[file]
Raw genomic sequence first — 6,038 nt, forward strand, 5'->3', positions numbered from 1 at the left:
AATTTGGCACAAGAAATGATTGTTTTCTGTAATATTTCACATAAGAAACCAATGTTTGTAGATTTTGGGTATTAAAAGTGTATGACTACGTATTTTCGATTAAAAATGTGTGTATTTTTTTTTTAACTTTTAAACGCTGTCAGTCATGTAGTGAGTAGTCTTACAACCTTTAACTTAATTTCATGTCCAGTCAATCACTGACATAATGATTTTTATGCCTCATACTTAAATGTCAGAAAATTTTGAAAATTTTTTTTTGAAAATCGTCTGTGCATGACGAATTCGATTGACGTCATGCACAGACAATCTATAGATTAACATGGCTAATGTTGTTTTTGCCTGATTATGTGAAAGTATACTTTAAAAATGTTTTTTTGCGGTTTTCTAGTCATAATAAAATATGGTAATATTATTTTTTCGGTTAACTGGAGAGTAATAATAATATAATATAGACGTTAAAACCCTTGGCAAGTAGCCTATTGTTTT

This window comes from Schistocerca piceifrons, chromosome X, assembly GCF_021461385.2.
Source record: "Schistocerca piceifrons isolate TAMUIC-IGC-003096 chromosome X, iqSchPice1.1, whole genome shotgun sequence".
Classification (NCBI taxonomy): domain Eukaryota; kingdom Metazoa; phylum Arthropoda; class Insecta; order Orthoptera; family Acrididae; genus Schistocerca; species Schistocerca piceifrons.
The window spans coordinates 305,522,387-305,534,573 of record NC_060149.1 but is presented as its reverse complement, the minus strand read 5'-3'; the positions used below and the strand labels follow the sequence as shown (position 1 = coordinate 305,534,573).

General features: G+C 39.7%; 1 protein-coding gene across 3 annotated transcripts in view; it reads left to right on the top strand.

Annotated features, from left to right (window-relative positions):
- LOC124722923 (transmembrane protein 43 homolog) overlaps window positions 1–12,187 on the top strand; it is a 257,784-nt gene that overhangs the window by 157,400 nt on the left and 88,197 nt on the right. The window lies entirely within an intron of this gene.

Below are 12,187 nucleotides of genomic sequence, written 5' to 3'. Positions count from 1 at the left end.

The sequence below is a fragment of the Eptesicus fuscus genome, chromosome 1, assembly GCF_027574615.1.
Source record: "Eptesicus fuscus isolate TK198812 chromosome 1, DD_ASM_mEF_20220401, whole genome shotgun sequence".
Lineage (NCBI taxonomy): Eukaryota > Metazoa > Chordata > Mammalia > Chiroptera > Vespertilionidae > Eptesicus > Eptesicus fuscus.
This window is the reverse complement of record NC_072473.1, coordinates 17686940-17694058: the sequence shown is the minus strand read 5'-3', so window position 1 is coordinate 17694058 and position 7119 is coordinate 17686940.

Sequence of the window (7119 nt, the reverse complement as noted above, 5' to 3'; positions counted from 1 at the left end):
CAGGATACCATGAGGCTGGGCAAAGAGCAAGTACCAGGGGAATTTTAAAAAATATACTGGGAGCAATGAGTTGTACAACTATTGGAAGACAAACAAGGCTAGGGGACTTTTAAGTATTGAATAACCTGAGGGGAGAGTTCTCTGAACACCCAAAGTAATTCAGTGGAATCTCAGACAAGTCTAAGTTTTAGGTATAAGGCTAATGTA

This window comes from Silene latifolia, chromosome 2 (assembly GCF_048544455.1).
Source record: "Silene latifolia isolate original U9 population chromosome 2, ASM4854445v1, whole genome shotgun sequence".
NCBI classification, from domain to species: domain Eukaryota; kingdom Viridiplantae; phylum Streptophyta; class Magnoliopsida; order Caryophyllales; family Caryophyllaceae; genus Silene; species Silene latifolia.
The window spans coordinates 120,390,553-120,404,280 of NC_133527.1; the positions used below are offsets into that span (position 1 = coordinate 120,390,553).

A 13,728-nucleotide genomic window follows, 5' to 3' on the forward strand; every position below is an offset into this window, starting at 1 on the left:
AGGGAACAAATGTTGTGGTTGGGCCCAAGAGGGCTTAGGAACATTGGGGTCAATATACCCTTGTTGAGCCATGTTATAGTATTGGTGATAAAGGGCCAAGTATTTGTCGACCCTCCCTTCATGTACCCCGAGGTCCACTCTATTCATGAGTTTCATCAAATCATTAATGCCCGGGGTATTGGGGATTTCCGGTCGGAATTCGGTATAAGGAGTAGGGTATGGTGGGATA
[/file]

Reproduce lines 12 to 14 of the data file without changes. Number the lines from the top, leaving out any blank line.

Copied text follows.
Source record: "Eptesicus fuscus isolate TK198812 chromosome 1, DD_ASM_mEF_20220401, whole genome shotgun sequence".
Lineage (NCBI taxonomy): Eukaryota > Metazoa > Chordata > Mammalia > Chiroptera > Vespertilionidae > Eptesicus > Eptesicus fuscus.
This window is the reverse complement of record NC_072473.1, coordinates 17686940-17694058: the sequence shown is the minus strand read 5'-3', so window position 1 is coordinate 17694058 and position 7119 is coordinate 17686940.